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No winners in war

“Go ahead and kill them.”

Terror is being raised in the name of “change” as headlines of vigilantes and “inhuman” drug users dominate the news. Dead set on eradicating these pushers to cleanse the country, Duterte is in full force initiating this brutal war on drugs as people are being found dead on the streets left and right. In this bloodbath that has consumed us all, we will all eventually realize the reality that there are no winners in war.  

Imposing fear in Filipino drug dealers and users, Duterte’s mission has skyrocketed the number of extrajudicial killings after he gave consent to the police, barangay officials, and even civilians to use violence against drug users. Tracking the numbers, Philippine National Police (PNP) confirmed that there have already been more than 3,526 killed in the war on drugs as of September 14 in which 1,491 were executed by police officials and 2,035 deaths are still under investigation including those who were found covered in tape and killed by vigilantes.  

This isn’t unexpected. During his reign as the Davao mayor, Duterte admitted that he was (or still is) associated with the Davao Death Squad, a vigilante group of 1000 criminals strong since the 1990’s in Davao alone. At his oath taking in Malacañang last June, Duterte told the people to do their part in eradicating drug users by saying, “Please feel free to call us, the police, or do it yourself if you have the gun—you have my support… If you know of any (drug) addicts, go ahead and kill them.” Shortly after the speech, the news was filled with reports of extrajudicial killings of alleged drug pushers around the country—and the scenario was always the same: corpses covered in tape and labeled with phrases like “Pusher ako, ‘wag tularan.” These were the same words that appeared next to the now-iconic Pieta-like photo of a weeping woman holding her dead husband in her arms.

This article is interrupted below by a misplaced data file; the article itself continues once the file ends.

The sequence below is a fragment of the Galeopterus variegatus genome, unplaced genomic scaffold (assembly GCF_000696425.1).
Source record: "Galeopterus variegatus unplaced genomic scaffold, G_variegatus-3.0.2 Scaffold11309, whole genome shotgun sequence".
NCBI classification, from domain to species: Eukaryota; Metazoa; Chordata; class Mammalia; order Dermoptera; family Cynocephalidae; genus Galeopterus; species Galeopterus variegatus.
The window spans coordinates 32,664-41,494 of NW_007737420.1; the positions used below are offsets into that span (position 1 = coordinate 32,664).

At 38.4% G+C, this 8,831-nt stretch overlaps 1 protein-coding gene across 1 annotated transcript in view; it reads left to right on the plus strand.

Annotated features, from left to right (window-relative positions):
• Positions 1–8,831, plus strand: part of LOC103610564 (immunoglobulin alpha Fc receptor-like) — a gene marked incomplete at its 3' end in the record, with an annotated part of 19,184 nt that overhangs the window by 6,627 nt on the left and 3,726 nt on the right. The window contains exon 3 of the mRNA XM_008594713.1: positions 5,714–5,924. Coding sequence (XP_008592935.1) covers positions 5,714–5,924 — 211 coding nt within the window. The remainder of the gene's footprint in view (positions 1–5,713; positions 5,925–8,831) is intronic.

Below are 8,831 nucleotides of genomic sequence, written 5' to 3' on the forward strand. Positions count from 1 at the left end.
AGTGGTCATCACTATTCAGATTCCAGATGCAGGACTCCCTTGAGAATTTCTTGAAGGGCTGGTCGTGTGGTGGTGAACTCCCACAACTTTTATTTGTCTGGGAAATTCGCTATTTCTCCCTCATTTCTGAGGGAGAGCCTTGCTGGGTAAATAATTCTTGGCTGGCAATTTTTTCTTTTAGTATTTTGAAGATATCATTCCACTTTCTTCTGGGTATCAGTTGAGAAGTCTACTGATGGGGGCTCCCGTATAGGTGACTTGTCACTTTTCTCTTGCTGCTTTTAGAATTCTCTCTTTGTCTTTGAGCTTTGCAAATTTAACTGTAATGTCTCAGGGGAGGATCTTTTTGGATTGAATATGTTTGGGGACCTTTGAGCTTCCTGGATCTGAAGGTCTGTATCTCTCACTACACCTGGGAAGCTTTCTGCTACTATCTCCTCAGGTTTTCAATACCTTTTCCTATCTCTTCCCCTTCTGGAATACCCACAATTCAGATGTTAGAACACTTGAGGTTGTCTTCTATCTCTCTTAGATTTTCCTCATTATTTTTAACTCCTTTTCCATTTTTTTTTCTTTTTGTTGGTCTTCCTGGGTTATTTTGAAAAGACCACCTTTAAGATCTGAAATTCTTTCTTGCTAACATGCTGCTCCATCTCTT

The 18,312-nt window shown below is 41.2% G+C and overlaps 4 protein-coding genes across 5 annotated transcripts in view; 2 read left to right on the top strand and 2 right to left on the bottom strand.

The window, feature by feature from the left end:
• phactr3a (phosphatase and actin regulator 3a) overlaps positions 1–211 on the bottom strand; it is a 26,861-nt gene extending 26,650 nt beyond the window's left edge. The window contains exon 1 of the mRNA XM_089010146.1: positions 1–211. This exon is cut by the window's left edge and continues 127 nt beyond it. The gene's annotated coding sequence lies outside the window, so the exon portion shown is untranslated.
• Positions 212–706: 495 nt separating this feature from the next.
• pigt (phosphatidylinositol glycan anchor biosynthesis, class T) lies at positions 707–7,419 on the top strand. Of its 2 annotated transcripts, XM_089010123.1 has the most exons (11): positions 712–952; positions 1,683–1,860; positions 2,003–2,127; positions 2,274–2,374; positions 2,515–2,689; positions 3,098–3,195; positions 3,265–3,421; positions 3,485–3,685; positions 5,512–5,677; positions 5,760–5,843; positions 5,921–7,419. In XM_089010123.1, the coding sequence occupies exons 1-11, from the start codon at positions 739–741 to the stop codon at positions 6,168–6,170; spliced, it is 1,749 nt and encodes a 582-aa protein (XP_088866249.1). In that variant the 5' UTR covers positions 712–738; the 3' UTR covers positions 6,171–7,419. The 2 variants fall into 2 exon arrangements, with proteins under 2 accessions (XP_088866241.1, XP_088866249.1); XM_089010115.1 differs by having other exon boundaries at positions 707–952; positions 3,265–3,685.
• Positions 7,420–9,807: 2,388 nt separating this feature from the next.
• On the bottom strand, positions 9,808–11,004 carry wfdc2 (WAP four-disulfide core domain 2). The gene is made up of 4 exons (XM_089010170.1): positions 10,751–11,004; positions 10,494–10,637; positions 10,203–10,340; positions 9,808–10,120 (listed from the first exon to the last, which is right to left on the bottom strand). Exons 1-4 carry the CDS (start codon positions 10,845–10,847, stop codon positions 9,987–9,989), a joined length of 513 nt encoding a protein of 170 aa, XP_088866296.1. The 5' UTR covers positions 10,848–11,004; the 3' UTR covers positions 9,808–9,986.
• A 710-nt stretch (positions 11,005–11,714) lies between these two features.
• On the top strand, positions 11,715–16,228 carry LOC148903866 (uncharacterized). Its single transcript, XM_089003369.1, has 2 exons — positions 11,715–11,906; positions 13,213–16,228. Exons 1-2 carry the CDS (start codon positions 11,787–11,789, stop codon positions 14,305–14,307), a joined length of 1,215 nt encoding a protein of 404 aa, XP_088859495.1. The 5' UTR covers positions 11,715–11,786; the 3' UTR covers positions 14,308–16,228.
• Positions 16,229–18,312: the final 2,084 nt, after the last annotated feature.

The same thing happened to graduating college student, Rowena Tiamson, who was gunned down by a vigilante for being an alleged drug user. She was not.

Even as institutions like the Catholic Bishops’ Conference of the Philippines (CBCP) and Commission on Human Rights (CHR) relentlessly call to stop the killings, words of opposition go unheeded by the people already under Duterte’s spell. In the words of CBCP Archbishop Socrates Villegas, “are we providing our children a safe haven, by teaching them by our tolerance of murders? From a generation of drug addicts shall we become a generation of street murderers?” Adding fuel to the fire, Deputy Director in Asia for the US-based Human Rights Watch Phelim Kine said “as long as President Duterte turns a blind eye to—or implicitly or explicitly encourages—summary killings, the fundamental right to life of all Filipinos is at risk from potentially random extrajudicial violence.”

Thankfully in our own community, President of De La Salle Philippines Brother Jose Mari Jimenez, FSC, stood his ground to reverberate his call to action to the entire Lasallian community as this state of society has made “the young and the poor become vulnerable to the machinations of corrupt and criminal elements.”

With a moving letter condemning the extrajudicial killings as a result of this war, Brother Jimenez reminds us that for us Filipinos, this warfare is a choice—a choice of whether we are willing to give up our morality and dignity as payment for this battle we’ll never win. Whether all the drug pushers are dead or not by the end of this war, it’ll end in the same way—a lose-lose scenario that’ll kill our humanity as well if we decide to carry on with this culture of death.

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Although many have spoken, few have taken action—change starts with words and is completed with deeds. As Lasallians, as humans, we made a contract—a promise—with ourselves and the universe to do everything we could to make our country a place of peace, free of unnecessary brutality.

That’s why you can’t really fault Duterte. His vowed that “change is coming.” We’ve seen that change is here, and it’s been just as bloody as he said it would be. He kept his promise.

Now let’s keep ours.